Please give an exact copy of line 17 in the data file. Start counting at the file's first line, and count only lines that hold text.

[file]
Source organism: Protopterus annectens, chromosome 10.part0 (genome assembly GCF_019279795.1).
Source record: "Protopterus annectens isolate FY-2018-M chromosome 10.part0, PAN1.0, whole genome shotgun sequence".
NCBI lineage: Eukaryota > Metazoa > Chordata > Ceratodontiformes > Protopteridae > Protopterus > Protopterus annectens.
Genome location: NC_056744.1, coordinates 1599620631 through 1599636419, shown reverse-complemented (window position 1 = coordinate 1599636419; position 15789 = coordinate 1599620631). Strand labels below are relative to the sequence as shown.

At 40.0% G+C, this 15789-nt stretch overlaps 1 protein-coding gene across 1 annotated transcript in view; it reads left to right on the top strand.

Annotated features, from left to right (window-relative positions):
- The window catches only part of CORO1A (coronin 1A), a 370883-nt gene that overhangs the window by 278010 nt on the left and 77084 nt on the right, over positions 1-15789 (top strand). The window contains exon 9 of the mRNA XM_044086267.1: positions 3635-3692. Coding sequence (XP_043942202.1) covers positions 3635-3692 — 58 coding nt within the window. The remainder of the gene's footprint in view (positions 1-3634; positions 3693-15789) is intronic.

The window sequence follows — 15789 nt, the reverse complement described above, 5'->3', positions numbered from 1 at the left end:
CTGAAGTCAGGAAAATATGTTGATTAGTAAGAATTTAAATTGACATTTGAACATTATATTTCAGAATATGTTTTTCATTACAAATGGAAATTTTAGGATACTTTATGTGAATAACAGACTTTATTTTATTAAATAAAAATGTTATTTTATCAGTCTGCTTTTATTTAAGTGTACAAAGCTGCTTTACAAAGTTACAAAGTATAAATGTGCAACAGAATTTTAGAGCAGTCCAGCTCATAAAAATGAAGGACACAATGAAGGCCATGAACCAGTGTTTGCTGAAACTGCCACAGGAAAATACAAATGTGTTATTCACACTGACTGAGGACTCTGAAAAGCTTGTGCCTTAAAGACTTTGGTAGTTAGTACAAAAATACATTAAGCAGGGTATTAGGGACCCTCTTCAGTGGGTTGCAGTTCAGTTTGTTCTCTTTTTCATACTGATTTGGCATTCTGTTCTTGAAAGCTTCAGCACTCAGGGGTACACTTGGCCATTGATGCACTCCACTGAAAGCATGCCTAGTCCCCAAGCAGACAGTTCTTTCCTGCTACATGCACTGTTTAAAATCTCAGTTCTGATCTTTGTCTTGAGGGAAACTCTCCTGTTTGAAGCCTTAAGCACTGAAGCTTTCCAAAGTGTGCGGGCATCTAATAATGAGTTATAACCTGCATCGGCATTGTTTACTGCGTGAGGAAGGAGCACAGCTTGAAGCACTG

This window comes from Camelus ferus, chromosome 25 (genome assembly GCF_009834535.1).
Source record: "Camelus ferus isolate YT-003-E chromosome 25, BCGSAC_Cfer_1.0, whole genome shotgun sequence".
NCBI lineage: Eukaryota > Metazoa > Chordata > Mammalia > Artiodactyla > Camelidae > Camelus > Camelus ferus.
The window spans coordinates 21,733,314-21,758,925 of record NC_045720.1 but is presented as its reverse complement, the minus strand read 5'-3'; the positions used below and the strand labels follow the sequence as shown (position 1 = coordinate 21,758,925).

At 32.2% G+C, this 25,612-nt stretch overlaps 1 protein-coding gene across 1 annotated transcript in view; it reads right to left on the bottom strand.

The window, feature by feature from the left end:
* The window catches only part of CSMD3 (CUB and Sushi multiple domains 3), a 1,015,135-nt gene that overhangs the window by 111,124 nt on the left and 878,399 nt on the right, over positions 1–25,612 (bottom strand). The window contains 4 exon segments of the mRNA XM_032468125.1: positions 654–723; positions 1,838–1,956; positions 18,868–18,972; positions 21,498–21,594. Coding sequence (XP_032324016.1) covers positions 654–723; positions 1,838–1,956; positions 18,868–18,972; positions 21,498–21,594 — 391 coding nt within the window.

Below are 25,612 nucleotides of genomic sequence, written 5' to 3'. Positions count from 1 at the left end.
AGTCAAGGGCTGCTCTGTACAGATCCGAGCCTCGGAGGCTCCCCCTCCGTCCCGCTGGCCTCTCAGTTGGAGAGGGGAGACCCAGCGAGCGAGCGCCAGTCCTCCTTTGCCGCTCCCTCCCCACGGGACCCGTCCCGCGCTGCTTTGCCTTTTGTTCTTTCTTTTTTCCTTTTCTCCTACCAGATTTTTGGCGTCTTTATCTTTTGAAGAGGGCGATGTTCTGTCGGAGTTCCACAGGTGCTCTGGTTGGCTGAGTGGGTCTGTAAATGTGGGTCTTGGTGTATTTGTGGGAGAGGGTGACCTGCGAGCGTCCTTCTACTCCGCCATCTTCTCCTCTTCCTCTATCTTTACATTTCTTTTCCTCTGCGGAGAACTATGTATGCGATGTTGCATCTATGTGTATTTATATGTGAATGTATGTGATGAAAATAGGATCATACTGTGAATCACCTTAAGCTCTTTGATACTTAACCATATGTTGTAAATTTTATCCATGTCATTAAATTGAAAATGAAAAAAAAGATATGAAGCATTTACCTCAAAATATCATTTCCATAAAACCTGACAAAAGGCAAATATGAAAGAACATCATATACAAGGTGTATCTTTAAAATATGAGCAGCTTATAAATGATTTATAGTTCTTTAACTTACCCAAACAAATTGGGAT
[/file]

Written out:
Below are 25,612 nucleotides of genomic sequence, written 5' to 3'. Positions count from 1 at the left end.